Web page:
In the meantime, the commercial fishermen, who had thousands of dollars riding on the success of the fishing season, were screaming to fish. The sport fishermen, many of whom had journeyed to the area at great expense, were screaming to fish.
Add to this the vagaries of nature as well as the need to balance a multitude of international treaties and allocation agreements, and one begins to get an idea of the complexities of managing this resource.
Dale Gorman's total catch up to this point is 29,000 pounds, the equivalent of three days work in 1985. He'll have to find a winter job for the first time in years.
He's thinking about his son. Larry, a mechanical engineer, is saving money to buy a Bristol Bay permit. "I don't know whether to encourage him or discourage him," says Dale. "In the short run it would be fine, in the long run, no. Soon as they build a road, I'll give it thirty years before the run goes the way of the rest of them.
"You know, if a guy sold his boat and permit, he'd get a quarter of a million dollars. If he invested that and got 10% return, he'd make $25,000 a year," says Dale. "It makes no business sense whatsoever but it's the funnest way to make money I know of." His lined face cracks a smile.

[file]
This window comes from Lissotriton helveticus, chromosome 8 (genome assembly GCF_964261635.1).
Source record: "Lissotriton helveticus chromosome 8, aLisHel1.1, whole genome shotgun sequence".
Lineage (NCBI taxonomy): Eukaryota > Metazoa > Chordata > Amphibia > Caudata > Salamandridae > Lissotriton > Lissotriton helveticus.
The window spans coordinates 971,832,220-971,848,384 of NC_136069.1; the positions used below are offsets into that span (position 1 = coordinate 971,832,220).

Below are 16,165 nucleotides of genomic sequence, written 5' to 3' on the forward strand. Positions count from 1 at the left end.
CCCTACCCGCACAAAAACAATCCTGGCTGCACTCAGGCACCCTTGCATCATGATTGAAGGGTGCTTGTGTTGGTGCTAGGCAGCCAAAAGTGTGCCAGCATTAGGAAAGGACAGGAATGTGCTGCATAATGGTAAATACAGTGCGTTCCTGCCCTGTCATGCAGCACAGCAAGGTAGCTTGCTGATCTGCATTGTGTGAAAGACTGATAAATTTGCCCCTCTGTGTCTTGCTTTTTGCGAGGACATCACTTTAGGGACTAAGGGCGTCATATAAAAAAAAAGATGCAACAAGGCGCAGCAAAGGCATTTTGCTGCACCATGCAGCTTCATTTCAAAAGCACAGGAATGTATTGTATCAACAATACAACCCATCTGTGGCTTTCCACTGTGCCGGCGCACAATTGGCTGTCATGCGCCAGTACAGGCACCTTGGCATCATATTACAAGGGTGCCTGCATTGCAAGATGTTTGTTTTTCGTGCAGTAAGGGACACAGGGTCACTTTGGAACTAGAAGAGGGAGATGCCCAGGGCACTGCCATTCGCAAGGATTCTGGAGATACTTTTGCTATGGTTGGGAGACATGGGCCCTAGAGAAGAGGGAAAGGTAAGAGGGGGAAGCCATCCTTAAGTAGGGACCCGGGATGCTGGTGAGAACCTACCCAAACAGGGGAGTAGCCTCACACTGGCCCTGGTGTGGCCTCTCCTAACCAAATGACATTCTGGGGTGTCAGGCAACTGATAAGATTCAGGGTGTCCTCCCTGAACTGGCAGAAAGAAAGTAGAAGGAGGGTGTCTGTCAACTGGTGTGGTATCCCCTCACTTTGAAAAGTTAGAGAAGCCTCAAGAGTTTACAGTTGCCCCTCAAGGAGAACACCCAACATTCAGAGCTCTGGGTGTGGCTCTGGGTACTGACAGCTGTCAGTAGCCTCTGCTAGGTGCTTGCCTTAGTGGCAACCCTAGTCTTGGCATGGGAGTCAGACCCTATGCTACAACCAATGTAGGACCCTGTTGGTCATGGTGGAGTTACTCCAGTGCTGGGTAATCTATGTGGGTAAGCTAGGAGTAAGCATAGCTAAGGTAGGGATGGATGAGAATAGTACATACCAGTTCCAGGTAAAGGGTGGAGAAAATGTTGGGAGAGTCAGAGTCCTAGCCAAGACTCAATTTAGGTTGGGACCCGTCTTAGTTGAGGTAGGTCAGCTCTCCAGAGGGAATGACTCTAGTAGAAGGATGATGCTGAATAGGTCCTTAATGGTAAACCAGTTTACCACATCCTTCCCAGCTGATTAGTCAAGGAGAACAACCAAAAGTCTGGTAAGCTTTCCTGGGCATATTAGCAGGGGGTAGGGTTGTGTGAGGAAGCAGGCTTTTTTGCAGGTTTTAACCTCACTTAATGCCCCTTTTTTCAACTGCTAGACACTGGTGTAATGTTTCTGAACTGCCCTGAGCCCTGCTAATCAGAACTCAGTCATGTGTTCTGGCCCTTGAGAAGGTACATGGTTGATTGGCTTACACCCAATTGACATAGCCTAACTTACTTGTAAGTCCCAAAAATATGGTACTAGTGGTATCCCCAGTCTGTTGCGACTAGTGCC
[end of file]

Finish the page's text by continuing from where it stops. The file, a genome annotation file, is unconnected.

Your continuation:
Dago Creek is quiet. Full-racked caribou shy as the wind kicks up last summer's trash from a fisherman's dinner. Brown bears, fattened on the flesh of salmon, trek to their winter dens. Trumpeter swans glide on the lakes with exclamation points of goslings following.
The tundra has dulled to its fall drab. The hills have been brushed with the first snow, termination dust the locals call it. It's the end of summer, the end of the $144 million fishing season, the beginning of winter. The salmon are spawned out. The cowboys are gone.
Today's cowboys of the sea wrangle the same problems as did those in Bristol Bay fifteen years ago. After record runs in the eighties and early nineties that were as high as 66 million salmon, the number of returning fish in the 2001 season was under 22 million. Of those, 14 million salmon were caught.
Most devastating to the men and women who make their living fishing in the Bay was the fact that the price of fish dropped, from the $2.40 a pound of a few years ago to 40 cents a pound. As a result, fishing permits once worth more than $100,000 are now sold for $25,000.